This weekend we tried our hand at milling up a decent sized Red Cedar trunk. It was about 10′ long by 16-18″ in diameter. The Red Cedar goes by many names, Eastern Red Cedar, Aromatic Cedar, Pencil Cedar, etc. It’s in fact not a Cedar tree at all, rather a species of Juniper native to this region and beyond. Some people see it as a weed in that it’s so common and thrives in many different soils. I personally find it to be beautiful, especially the older trees. When young, it resembles a bush and will often appear to grow along fence rows as if planted. It’s one of the first species to appear in damaged, disturbed or open areas, say a fallow farm field that used be a prairie here in Iowa 150 years ago. So to me it’s a sign of recovery although I take the long view in this. It’s nature just slowly reclaiming land that we modified. If say we let enough altered land to itself, eventually wildfires would return which would then keep the fire intolerant Red Cedar in check. And on it goes. Whether these areas would return to their native systems if left alone will take more years than I have on this planet to observe. Incredibly, these trees can live to be over 800 years old. My guess is the trunk we slabbed out was about 60-70 years old.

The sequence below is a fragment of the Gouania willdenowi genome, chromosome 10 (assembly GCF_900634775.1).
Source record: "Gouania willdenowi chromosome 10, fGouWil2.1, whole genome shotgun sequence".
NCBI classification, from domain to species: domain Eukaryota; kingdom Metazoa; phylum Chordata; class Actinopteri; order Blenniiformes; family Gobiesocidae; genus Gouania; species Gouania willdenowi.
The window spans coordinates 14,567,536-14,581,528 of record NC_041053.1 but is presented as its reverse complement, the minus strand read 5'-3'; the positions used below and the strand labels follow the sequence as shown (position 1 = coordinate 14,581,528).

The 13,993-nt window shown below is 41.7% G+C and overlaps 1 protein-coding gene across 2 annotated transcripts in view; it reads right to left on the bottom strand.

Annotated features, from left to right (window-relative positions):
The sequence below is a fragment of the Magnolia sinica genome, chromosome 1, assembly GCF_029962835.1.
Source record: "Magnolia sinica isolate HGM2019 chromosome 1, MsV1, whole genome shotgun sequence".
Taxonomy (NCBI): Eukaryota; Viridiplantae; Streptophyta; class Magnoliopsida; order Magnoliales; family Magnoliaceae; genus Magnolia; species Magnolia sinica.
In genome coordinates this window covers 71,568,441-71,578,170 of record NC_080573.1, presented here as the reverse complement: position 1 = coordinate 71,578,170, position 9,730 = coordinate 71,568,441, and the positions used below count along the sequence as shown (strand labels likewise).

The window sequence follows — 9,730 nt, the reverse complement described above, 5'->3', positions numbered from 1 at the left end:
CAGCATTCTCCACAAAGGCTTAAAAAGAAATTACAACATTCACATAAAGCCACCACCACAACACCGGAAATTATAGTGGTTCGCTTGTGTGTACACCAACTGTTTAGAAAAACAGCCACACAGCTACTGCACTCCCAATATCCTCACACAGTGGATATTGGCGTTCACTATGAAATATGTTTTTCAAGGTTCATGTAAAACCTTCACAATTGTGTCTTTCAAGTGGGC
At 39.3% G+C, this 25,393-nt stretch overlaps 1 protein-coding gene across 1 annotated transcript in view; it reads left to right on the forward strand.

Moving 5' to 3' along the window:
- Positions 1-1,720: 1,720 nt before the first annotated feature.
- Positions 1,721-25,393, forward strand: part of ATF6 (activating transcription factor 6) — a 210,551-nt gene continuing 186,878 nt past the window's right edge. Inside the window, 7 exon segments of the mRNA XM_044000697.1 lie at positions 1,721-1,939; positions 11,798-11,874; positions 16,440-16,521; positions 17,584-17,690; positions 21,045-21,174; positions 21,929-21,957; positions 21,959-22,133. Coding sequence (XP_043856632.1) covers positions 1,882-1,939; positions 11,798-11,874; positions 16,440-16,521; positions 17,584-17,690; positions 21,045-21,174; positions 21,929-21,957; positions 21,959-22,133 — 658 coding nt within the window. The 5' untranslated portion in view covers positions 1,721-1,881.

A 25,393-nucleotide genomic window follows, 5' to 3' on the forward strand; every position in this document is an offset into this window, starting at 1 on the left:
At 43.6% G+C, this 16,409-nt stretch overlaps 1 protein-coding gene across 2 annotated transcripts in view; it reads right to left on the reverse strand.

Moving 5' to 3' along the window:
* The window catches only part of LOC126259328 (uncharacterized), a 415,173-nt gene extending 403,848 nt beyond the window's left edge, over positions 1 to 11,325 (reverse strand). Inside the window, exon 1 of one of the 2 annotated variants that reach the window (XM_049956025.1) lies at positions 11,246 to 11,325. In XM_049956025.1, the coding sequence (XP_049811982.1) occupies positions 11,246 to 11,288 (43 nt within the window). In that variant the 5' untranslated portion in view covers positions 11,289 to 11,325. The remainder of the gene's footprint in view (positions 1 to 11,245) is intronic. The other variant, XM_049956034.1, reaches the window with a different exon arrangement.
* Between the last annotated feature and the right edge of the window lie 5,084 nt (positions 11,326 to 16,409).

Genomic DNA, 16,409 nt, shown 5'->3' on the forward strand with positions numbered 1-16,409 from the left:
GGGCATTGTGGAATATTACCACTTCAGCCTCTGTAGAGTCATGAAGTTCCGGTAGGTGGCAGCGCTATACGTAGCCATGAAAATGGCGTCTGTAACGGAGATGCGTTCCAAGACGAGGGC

The fence row phenomenon is a result of the digestive system in Cedar Waxwings which will shoot a Red Cedar/Juniper berry through in about 12 minutes and if they sit on a fence for that time, might just deposit of few of those digested berries in a nice straight line.
One of the most enjoyable aspects of beginning to saw my own lumber is getting in touch with the land around me. I spend a lot more time looking at the trees as I drive down the road, paying attention to environment and what it can provide. To think that with a small amount of effort and decent amount of time, I can procure my own supply of lumber from the very trees that have been growing up around me, with me, is an incredibly subtle and eye-opening realization.
Here’s a few photographs from yesterday’s work: